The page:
On August 19th, at around 1730 UTC, the 94 GHz Cloud Profiling Radar aboard the NASA CloudSat satellite serendipitously achieved a direct crossing over the eye of Hurricane Bill. As of this posting, Hurricane Bill is a Category 3 storm with a minimum central pressure of 958 mb. The image below is courtesy of the Naval Research Laboratory and the CloudSat Data Processing Center, and depicts the Aqua MODIS infrared brightness temperature (cloud cover) of Hurricane Bill, along with the CloudSat flight track and two dimensional “curtain” of radar reflectivity that CloudSat provides. The Aqua and CloudSat satellites are members of the NASA “Afternoon Train” or A-Train of polar orbiting, Earth observing satellites.
The value of CloudSat is apparent when considering the dramatic detail in structure not apparent in the satellite image. CloudSat is sensitive enough to detect small ice crystals, sized smaller than precipitation ice, and detects the broad region of cirrus and midlevel ice cloud occupying the layer from 10-15km. However, it is also able to penetrate below this ice cloud layer to sense lower altitude clouds with enhanced reflectivity cores, likely obtained from some of the outer rainbands and scattered convection.
Perhaps more impressive is the depiction of the hurricane eye. CloudSat depicts the column of the eye as completely cloud free, but also demonstrates the complex shape. The detection of reflectivity along the eye wall shows the outward tilt, in agreement with conceptual models. The most intense convection detected by CloudSat is immediately adjacent to the eye center, where a convective tower ascends to more than 15 km. Note that this convection is located north of the eye, based on latitudes provided by the CloudSat profiles. The convection is asymmetrically distributed north and south of the cyclone center.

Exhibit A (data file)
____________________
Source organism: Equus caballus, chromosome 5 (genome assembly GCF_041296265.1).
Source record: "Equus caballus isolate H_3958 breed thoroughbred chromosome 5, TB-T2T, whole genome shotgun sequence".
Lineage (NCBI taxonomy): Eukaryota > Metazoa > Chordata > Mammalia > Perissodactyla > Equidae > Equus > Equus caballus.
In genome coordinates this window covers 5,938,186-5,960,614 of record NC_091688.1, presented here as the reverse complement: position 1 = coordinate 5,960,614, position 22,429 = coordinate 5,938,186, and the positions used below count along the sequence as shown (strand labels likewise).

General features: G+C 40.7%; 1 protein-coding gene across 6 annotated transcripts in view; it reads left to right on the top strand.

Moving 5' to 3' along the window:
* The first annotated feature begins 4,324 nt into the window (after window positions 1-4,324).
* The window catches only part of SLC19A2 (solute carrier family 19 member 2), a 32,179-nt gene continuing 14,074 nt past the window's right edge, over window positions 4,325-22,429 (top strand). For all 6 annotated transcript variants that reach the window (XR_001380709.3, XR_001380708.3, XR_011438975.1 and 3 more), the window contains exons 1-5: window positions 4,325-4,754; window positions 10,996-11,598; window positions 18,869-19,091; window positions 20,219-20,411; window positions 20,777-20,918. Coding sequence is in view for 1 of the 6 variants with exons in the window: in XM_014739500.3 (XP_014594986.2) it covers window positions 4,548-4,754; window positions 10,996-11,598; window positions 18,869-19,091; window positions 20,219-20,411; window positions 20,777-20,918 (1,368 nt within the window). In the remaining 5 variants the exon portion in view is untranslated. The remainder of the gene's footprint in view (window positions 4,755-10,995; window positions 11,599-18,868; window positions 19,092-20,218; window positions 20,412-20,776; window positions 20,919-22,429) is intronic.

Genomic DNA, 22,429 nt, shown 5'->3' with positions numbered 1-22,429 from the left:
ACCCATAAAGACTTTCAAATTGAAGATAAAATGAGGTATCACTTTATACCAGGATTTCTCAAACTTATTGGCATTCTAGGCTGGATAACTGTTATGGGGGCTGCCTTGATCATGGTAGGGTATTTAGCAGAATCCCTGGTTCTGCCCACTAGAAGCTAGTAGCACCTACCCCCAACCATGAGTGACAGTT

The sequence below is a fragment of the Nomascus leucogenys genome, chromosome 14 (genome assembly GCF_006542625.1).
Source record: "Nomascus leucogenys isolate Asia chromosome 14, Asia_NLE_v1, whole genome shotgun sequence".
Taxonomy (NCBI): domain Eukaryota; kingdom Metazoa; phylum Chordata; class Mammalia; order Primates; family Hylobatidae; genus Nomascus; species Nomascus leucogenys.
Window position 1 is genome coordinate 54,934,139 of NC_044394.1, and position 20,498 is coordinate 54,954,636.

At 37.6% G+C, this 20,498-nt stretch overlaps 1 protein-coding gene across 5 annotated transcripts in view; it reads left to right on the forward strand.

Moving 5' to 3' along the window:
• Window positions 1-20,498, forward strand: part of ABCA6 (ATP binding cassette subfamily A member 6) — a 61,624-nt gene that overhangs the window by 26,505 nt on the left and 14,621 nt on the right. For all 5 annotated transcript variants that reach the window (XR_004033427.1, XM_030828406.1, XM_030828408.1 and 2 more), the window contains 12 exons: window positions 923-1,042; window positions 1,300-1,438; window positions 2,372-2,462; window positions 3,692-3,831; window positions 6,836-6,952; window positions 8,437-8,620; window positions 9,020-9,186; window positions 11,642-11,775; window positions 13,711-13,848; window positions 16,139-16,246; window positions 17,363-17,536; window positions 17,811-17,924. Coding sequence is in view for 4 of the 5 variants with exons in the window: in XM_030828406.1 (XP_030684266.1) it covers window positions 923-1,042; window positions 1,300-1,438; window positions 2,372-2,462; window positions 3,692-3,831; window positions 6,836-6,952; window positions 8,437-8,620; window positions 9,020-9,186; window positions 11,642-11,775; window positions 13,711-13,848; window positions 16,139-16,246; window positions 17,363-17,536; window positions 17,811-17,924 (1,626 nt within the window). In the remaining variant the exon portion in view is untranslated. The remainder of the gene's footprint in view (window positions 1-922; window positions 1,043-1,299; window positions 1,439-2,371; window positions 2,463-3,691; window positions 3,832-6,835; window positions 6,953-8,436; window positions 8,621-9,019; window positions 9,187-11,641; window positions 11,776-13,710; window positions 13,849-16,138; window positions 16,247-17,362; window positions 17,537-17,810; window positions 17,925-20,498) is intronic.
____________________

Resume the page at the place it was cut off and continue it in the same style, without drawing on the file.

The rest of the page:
Further south of the eye wall, the CloudSat cross section detects enhanced reflectivity from precipitation ice (likely graupel and snow crystals), suggesting that the northern side of the storm contained more active, deep convection than the southern side at the time of CloudSat observations. CloudSat was designed to detect cloud profiles from space and performs well in ice, however, even relatively small amounts of liquid will cause significant attenuation. Therefore, although reflectivity diminishes near the +10 isotherm, it is obviously precipitating — just that the CloudSat radar signal is attenuated and unable to detect the full precipitation profile. Downward “streaks” of greens and yellows below the +10 isotherm are likely caused by multiple scattering of the radar signal by cloud ice aloft. Even though the radar is expected to be fully attenuated, ice crystals further aloft in the column offset some of the attenuation by propagating some component of the radar signal in the forward (i.e. downward) direction, offsetting the attenuation.
In summary, this event clearly depicts the value of the NASA “A-Train” of polar orbiting satellites. The MODIS instrument aboard Aqua provides a clear depiction of cloud cover, structure and expanse of Hurricane Bill, while the same clouds are sampled only seconds later by the CloudSat radar, so that the properties of Hurricane Bill are sampled in all three dimensions. Another orbiting radar, the Tropical Rainfall Measuring Mission, undoubtedly provides additional details about tropical systems, and our ability to sample precipitation structures will lead to their improved representation within high resolution weather forecast and climate models.